SPI communication between PICs

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Revision as of 04:12, 11 February 2009

Contents

Overview

SPI or Serial Peripheral Interface is a communication method that was once used to connect devices such as printers, cameras, scanners, etc. to a desktop computer. This function has largely been taken over by USB, but SPI can still be a useful communication tool for some applications. SPI runs using a master/slave set-up and can run in full duplex mode, meaning that signals can be transmitted between the master and the slave simultaneously. There is no standard communication protocol for SPI.

SPI is still used to control some peripheral devices and has some advantages over I2C (another type of serial data communication). SPI can communicate at much higher data rates than I2C. Furthermore, when multiple slaves are present, SPI requires no addressing to differentiate between these slaves. Compared to parallel buses, SPI has the additional benefit of requiring only simple wiring.


Peripheral devices that still use SPI:

• Converters (ADC and DAC)

• Memories (EEPROM and FLASH)

• Real Time Clocks (RTC)

• Sensors (temperature, pressure, etc.)

• Others (signal mixer, potentiometer, LCD controller, UART, CAN controller, USB controller, amplifier)


Basic Operation

SPI requires four lines, and is therefore often termed the “four wire” serial bus. These four lines are described in the table below.

Line Name Description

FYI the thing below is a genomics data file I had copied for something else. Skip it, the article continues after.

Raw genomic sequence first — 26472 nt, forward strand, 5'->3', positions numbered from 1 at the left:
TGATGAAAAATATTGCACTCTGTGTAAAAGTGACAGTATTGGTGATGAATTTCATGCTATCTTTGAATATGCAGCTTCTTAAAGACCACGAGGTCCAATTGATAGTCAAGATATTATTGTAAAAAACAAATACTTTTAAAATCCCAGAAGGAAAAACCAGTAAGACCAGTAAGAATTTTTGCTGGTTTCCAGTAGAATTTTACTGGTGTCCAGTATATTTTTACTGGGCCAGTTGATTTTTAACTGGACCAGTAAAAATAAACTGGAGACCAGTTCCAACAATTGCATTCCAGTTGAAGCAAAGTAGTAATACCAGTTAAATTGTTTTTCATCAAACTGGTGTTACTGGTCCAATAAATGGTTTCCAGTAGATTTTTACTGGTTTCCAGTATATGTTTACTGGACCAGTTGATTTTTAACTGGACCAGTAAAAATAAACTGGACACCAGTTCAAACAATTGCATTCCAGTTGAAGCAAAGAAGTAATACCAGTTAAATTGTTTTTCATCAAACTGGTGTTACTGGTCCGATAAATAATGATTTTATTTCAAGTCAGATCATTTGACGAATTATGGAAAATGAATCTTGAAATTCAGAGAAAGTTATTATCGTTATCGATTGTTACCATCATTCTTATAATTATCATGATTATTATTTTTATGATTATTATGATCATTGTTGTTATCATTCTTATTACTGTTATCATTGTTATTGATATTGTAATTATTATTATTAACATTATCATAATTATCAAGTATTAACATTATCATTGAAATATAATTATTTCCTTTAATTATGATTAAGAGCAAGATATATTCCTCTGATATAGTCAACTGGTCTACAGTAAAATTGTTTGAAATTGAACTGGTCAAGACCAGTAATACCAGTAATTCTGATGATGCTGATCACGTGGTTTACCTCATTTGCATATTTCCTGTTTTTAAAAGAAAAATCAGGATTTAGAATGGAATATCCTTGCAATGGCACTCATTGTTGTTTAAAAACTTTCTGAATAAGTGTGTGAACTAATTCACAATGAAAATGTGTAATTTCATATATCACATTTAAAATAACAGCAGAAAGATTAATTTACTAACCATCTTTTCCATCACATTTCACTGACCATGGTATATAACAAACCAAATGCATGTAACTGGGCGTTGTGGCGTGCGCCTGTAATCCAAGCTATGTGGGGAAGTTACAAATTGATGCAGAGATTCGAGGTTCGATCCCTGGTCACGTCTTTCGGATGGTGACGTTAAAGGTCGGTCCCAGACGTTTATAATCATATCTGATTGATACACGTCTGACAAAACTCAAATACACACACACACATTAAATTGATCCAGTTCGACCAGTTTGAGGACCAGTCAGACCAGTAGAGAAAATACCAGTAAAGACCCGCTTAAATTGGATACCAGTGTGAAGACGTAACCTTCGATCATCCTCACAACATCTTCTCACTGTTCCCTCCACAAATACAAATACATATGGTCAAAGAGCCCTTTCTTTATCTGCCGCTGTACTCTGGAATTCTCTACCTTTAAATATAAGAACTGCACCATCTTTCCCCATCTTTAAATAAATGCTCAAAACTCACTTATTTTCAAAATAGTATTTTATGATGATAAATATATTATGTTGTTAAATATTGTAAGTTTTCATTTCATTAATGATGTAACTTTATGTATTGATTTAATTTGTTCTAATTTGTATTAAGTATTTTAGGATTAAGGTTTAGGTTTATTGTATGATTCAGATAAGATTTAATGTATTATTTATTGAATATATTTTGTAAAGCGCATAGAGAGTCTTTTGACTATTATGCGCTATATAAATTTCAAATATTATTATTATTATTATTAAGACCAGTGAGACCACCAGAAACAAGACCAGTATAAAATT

SCLK Serial Clock Output from master
MOSI/SIMO Master Output, Slave Input Output from master
MISO/SOMI Master Input, Slave Output Output from slave
SS Slave Select Output from master (active low)
Spi-diagram.png

The master, as its name suggests, controls all communication. By controlling the clock, the master decides when data is sent and received. Within each clock cycle a full duplex communication is carried out; each side sends and receives one bit of information. Because there is no standard communication protocol, the master can either send data or both send and receive data, depending on the needs of the application. Likewise, the slave can either receive data or both receive and send data back to the master.

Using the “Slave Select” line, the master chooses which slave with which to communicate. Note that more than one slave may be selected, simply by applying a logic low to the desired SS lines, as illustrated in the schematic diagram shown above. If a given slave is not selected (its SS is high) it disregards signals sent by the master.


References

SPI Background.www.totalphase.com

Serial Peripheral Interface. Www.wikipedia.org

mct.net

Circuit

Spi-circuit.jpg

see www.totalphase.com

Above shows the Master connected to three slaves. Each slave must be enabled through the slave select pin in order to communicate with the Master.

Spi.jpg

The two PICs can be wired directly by connecting these input and output pins of the diagram above.

Code

SPI communication on the PIC is accomplished via the functions spi_read and spi_write, which read and write one byte at a time over SPI. In the example below, the master reads an 8-bit value from the analog-to-digital converter and sends it to the slave via SPI. The slave reads the value and displays it on an LCD display.

SPI Modes There are four SPI "modes" according to the relationship between the phase of the clock line and the phase of the MISO/MOSI lines. Wikipedia has a good explanation of what the modes are. The important point is that if you are communicating with a device that uses mode 3, for example, you need to use mode 3 as well to be compatible with it.